Saturday, February 25, 2017

Our Man in Havana 5: Habana Centro in film

Habana Centro is the part of town west of the Paseo de Prado and west of the El Capitolio. Being a kilometer or so from the harbor, you see fewer tourists than in Habana Viejo, so this is a great area to see the local residents and explore the eclectic architecture.
Typical Habana Centro scene, 112 Escobar
As I wrote earlier, Havana is a glorious display of faded architectural extravagance. Six decades of no maintenance in a humid climate, and almost every house has filth, spalling concrete, imploding floors, dripping pipes, and dingy balconies with hanging laundry. Toilets are as bad as Istanbul (but not as revolting as Sofia). All is superimposed on what was once extravagant art deco, art nouveau, postwar modernist, and Spanish colonial architecture with Grecian elements. Havana is amazing because this nostalgic luxury coincides with extreme poverty. People live in these grand faded townhouses, putting up with dingy stairwells, peeling paint, and crumbling facades and balconies.

The following pictures are from semi-random walks around Centro. Please read the captions for the locations and click any picture to enlarge to 1600 pixels wide.
Cuban caryatids at 206 Virtudes ("a sculpted female figure serving as an architectural support taking the place of a column or a pillar supporting an entablature on her head")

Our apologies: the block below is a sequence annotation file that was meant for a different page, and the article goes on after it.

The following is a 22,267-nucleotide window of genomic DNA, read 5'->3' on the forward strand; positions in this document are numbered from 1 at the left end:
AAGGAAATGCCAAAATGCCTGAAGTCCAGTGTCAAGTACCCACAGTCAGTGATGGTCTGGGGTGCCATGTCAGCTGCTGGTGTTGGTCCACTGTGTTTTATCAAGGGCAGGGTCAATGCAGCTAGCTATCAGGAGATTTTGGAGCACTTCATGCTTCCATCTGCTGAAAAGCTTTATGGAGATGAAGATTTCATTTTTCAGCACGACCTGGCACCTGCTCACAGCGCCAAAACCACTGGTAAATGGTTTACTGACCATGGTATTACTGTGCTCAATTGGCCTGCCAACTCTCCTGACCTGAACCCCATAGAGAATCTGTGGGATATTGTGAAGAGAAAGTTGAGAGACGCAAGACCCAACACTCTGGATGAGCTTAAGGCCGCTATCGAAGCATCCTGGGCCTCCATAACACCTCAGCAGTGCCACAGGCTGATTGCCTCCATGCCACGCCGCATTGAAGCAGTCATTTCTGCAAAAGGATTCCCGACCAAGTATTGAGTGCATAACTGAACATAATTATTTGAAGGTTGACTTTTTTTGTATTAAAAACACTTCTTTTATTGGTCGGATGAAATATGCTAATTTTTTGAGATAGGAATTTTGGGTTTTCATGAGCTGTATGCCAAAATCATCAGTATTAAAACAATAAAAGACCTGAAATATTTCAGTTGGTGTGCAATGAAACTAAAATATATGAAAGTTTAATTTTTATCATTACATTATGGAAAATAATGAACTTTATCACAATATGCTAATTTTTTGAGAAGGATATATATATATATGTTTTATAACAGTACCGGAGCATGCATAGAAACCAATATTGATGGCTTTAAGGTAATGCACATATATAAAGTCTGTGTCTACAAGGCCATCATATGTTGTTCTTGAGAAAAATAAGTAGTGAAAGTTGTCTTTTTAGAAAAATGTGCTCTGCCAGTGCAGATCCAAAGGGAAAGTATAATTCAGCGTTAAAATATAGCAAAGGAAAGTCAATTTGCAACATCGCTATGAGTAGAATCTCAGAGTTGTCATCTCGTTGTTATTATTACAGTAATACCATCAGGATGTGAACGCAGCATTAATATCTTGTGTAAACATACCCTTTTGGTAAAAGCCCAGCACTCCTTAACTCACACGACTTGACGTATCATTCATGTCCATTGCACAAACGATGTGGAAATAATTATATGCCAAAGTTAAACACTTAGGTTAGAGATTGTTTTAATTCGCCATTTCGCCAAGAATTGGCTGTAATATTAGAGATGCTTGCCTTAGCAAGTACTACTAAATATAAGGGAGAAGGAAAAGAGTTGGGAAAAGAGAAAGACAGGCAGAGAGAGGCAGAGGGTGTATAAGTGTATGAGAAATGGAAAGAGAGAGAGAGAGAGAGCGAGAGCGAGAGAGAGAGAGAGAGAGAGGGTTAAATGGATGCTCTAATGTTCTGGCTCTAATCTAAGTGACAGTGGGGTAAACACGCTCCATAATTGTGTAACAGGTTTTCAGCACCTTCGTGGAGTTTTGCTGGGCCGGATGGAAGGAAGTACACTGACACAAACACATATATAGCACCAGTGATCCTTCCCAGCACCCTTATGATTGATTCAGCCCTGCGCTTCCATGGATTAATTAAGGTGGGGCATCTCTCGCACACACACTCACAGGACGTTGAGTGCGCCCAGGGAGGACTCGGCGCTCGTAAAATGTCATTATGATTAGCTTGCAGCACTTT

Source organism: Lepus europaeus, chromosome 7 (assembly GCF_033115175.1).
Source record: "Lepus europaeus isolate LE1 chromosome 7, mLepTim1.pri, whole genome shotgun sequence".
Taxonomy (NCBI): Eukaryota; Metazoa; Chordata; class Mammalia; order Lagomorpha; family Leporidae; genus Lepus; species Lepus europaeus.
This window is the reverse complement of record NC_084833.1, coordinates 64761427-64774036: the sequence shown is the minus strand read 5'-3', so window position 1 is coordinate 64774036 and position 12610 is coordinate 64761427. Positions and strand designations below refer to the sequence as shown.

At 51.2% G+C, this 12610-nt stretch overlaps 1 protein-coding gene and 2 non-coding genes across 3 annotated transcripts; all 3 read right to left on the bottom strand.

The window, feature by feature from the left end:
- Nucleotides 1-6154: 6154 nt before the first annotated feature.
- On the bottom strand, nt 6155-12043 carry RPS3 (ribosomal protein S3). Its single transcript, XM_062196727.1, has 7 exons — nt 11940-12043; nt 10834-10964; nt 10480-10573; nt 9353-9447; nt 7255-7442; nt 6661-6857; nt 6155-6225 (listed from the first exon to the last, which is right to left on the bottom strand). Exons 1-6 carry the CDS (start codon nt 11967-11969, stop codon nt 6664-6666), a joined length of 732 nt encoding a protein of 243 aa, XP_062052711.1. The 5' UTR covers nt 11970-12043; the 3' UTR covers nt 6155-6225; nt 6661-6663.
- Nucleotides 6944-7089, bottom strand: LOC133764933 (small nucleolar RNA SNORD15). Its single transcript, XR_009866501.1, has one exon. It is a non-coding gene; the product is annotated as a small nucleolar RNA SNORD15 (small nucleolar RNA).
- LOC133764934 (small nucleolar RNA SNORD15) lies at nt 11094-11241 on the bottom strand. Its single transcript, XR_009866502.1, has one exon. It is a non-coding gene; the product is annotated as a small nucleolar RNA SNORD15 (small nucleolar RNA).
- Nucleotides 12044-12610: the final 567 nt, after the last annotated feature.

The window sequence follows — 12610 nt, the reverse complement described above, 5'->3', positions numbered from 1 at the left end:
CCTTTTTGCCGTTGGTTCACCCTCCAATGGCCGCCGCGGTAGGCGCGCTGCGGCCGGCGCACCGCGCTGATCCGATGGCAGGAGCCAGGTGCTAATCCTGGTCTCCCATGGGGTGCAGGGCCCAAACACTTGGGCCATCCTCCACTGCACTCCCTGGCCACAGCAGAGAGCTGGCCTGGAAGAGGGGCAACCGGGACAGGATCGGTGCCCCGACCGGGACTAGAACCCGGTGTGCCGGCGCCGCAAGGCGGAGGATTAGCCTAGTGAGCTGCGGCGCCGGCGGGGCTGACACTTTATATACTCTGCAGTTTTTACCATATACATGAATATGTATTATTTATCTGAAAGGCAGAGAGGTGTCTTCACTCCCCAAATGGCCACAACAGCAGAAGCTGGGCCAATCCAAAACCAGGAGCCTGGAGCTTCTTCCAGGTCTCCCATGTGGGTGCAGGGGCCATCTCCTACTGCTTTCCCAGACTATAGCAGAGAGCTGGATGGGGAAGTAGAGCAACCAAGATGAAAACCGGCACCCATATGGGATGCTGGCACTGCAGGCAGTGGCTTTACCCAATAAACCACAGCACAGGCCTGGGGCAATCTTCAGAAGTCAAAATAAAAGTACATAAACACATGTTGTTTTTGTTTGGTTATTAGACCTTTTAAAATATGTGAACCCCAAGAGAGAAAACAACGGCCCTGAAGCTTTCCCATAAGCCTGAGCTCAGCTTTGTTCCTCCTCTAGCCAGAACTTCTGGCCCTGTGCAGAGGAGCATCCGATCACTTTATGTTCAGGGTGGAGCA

The corner of Havana and Blanco Streets.
325 Animas and its cheerful inhabitants. Note the exposed steel beams under the balcony - might they be corroded?
452 Animas. The street, like everything else, needed a bit of repair.
Hanging around at 156 Campanario.
Hanging around at 162 Campanario.
Havana and Virtudes. It looks like the corner building once had big windows, but possibly the facade is still original. 
The domino champions, 114 Lealtad. Note how they are supporting their plywood table on their knees.
Finally, a vegetable/grocery store at 519 Empedrado. We were surprised how few food stores served these neighborhoods, at least where we  explored. The produce did not look too appetizing. 
Well, Che is here in the grocery store to remind you that the revolution is all-important. 519 Empedrado. 
Another rather unappealing (revolting) vegetable stand at 313 San Miguel. 
An occasional empty lot means whatever structure was once on the site collapsed and the debris was taken away. 265 San Miguel. 
A common sight: a bunch of guys fixing a car. 216 Campanario. 

All photographs taken with a Leica M2 35mm rangefinder camera with (mostly) the 35mm f/2.0 Summicron lens. Film: Kodak Tri-X 400 film, exposed at ISO 320 and developed in Kodak HC-110 developer.

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